The relationship between commercial banks’ interest rates and loan sizes: Evidence from a small open economy

Created 22 Jul, 2000
Categories Working Papers Roland Craigwell Special Collection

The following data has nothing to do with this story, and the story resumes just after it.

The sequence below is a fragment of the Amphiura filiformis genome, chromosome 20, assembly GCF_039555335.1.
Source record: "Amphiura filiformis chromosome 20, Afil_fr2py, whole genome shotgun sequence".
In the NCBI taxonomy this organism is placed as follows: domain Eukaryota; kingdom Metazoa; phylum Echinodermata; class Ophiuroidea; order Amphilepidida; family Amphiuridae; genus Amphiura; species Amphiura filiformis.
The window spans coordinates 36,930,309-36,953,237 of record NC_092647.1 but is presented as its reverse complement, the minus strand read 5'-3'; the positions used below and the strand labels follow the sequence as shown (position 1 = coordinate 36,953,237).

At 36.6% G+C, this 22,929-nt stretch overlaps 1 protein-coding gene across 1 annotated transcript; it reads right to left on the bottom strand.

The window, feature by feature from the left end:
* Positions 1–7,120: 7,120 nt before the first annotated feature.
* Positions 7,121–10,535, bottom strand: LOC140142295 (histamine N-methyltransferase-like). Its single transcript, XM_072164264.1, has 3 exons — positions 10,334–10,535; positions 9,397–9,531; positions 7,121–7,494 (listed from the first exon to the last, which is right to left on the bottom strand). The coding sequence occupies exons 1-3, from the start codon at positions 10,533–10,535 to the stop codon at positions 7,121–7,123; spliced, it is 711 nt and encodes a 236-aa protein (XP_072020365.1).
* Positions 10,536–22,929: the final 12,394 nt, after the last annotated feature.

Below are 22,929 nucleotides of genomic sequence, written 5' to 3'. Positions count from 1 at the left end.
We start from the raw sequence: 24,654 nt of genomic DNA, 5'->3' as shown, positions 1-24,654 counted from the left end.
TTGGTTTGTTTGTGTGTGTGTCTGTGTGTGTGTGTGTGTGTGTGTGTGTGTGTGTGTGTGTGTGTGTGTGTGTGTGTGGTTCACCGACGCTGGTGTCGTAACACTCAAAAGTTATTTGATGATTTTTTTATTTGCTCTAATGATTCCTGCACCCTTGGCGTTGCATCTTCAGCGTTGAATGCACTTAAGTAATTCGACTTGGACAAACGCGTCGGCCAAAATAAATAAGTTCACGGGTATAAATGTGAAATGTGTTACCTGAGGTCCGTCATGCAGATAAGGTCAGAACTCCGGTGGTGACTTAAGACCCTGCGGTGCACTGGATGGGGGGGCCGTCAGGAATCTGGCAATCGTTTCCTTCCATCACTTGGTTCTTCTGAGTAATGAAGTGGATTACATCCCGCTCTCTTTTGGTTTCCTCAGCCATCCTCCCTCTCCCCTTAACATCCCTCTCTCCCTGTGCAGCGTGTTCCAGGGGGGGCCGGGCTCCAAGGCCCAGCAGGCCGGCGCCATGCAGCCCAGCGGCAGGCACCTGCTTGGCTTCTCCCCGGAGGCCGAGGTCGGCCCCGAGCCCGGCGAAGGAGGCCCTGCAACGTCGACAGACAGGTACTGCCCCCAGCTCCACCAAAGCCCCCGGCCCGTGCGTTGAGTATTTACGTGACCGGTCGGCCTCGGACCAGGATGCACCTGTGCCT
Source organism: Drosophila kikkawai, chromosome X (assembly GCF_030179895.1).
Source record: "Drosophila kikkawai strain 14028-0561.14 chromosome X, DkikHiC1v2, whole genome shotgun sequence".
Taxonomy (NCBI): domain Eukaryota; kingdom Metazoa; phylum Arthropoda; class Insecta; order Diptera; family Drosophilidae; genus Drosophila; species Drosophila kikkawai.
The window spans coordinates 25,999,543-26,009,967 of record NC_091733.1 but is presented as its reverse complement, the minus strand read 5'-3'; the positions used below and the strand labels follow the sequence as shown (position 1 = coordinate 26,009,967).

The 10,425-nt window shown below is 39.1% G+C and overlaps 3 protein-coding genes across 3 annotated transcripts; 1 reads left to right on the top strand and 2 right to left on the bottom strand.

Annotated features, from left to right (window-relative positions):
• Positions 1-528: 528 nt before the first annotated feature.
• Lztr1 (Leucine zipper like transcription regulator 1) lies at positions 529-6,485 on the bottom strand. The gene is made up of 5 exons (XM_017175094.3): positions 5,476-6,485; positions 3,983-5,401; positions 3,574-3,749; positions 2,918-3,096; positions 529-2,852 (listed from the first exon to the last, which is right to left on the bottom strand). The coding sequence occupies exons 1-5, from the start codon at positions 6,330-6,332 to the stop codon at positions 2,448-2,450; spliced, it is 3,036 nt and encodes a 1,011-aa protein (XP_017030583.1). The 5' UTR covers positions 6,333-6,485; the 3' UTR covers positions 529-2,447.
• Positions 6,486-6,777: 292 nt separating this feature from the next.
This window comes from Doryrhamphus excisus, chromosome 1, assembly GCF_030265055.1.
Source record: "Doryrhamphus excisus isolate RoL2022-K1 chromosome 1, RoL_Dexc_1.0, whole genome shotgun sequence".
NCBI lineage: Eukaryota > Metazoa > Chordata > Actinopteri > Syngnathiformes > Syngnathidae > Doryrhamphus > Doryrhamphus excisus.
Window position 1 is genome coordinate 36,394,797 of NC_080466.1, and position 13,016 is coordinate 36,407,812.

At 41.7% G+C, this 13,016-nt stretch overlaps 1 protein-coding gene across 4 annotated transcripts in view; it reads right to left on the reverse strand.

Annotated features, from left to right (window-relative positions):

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Traditional finance theory argues that as the size of a loan obtained from a financial institution increases, the interest rate on that loan rises to accommodate the increased risk associated with the loan. However, utilising firm-level data of the Barbadian banking industry, it is observed that for all six banks studied especially the small ones, the smaller the loan's size, the greater the interest rate applied, and vice versa. Using a fixed effect panel data framework, this study also shows that he interest rate differences among loan sizes can be mainly explained by the demand for smaller loans, administrative expenses and monetary policy as set by the Central Bank.

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